Spotlight on Students: Jessica Wind
On top of a course load that includes two minors, Jessica Wind takes time out in the fall to manage Cornell's football team. She helps take care of equipment and filming, and travels to support them on the road. "It's a big commitment, but it's fun," she says. "During those three hours at practice my mind's not on engineering at all, so it's a nice escape. And then I come home and I'm much more focused.
Wind chose minors in biomedical engineering and business because she had already taken several of the required classes for one and the other gave her some variety. "It's not really a lot of extra work," she says. "It's hard to take five engineering classes a semester, so when you can throw in accounting it helps to mix it up and keep me focused."
Wind was able to use her engineering skills in a corporate setting as a summer intern at Johnson and Johnson's consumer products division, where she worked on strengthforcaring.com. "It's a caregivers Web site, so it has a lot of information and resources to focus on the person that's caring for someone else," she says. "The goal is to help make sure they take care of their health while taking care of someone else's health."
Her dad's a Cornellian, so Wind says she always considered coming to Cornell, but she wasn't sure she wanted to live so far from a big city. "I always joked that it was in the middle of nowhere," she says. "I grew up near New York City, so for me it was kind of horrifying."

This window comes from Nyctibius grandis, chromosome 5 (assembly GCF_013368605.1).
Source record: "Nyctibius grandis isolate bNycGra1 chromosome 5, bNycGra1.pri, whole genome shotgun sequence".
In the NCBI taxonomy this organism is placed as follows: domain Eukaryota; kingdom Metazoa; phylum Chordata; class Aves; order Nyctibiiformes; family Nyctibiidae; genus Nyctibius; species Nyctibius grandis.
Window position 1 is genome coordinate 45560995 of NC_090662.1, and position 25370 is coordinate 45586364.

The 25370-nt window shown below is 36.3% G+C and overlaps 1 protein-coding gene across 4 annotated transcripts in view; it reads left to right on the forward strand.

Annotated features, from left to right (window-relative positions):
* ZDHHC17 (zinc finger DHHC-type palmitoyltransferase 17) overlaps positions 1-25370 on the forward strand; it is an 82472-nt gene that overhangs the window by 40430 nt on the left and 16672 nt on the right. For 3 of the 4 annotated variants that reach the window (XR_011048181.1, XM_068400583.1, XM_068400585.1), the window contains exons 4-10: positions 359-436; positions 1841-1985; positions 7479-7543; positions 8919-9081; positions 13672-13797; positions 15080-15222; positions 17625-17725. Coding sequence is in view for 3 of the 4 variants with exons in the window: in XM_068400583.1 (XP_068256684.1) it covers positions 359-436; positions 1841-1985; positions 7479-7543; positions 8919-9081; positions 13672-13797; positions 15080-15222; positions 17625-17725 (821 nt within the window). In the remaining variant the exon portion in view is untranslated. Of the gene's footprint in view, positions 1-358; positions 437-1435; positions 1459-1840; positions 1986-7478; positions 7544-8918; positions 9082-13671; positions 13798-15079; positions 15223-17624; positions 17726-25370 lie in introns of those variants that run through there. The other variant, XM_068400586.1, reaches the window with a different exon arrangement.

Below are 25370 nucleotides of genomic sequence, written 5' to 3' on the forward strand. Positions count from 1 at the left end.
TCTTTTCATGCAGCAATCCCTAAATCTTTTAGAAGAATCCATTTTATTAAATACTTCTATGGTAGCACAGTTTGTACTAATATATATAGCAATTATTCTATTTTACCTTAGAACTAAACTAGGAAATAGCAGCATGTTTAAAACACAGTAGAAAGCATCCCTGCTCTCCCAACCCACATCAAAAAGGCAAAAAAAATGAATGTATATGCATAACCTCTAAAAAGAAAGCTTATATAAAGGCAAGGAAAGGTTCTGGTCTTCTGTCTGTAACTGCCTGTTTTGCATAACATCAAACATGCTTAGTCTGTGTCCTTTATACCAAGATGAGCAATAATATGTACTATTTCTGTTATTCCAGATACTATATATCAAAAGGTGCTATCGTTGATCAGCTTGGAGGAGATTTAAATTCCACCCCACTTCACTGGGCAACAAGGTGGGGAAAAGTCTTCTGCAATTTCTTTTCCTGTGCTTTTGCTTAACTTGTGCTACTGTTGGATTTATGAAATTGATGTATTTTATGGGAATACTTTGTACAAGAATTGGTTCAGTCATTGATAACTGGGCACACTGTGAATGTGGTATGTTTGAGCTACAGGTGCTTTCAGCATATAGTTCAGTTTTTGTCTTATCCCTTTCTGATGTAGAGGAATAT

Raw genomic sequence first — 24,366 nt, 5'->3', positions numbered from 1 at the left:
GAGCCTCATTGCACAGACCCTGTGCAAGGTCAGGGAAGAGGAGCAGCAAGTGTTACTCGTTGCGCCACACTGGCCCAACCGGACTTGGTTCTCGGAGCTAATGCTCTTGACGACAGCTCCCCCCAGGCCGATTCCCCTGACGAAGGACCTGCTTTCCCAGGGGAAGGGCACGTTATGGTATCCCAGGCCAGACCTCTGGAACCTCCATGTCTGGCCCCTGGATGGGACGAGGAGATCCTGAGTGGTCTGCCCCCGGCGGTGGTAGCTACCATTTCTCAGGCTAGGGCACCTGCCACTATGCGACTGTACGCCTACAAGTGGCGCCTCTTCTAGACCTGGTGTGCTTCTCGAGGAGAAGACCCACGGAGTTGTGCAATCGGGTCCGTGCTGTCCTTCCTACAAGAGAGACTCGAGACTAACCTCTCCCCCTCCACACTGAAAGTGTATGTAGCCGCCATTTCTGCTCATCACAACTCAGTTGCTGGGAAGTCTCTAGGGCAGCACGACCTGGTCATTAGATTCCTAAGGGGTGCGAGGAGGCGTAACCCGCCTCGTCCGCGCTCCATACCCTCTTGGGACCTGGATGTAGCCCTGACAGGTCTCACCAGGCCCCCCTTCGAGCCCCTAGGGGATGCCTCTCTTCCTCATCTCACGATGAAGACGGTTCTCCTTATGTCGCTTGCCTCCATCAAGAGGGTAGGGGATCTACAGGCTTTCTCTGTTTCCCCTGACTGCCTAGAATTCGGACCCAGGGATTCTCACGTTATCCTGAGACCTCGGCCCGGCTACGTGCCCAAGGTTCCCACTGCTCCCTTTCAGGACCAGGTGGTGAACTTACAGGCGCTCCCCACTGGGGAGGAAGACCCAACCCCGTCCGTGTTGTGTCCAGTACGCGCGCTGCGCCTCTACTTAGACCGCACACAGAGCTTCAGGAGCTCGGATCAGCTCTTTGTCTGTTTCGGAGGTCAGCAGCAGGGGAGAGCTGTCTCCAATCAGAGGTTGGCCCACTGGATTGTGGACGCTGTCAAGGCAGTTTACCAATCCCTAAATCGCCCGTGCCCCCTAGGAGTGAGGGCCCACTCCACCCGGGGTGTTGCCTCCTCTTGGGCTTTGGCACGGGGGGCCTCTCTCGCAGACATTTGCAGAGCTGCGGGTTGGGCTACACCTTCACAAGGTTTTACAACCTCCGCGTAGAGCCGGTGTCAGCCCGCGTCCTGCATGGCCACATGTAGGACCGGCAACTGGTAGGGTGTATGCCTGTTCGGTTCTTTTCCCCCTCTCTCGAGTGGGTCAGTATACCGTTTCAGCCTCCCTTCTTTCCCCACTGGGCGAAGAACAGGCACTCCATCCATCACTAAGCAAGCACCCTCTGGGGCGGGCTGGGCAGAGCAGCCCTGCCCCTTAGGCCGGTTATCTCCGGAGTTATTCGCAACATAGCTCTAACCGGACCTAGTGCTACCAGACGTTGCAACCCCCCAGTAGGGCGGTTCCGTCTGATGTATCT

But a visit during Cornell Days put her fears to rest. "It was beautiful. You have everything you could possibly want right here on campus or in Collegetown," she says. "And it just had a different feel from everywhere else I had been. It really made the college experience come alive."
Wind also liked that Cornell wasn't just a tech school. "I'm definitely a math and science person but I like people interaction and the diversity of being with people that aren't necessarily in that field as well," she says. "I liked that it was a liberal arts school but you could still get one of the best engineering educations."
Still, Wind was uneasy that she might feel like a number at such a big university, but that changed as soon as classes started. "Instantly it's a lot smaller because the engineering school is intimate," she says. "All of your classes are with the same people, so it makes it a lot smaller and you feel at home even in this big university."
Wind isn't sure what turns her career path will take, but she knows that at some point, she wants to teach math. She considered studying education, but Wind wants the pride of accomplishment that comes with completing and engineering degree. "I've had this amazing opportunity to go to the one of the best engineering programs in the country and, with work, I can do it, so for me to not do it, I know later on I'd look back and regret it," she says. "And it doesn't block me from going into teaching. But had I gone right into the education route I'd have many doors closed that I have open now."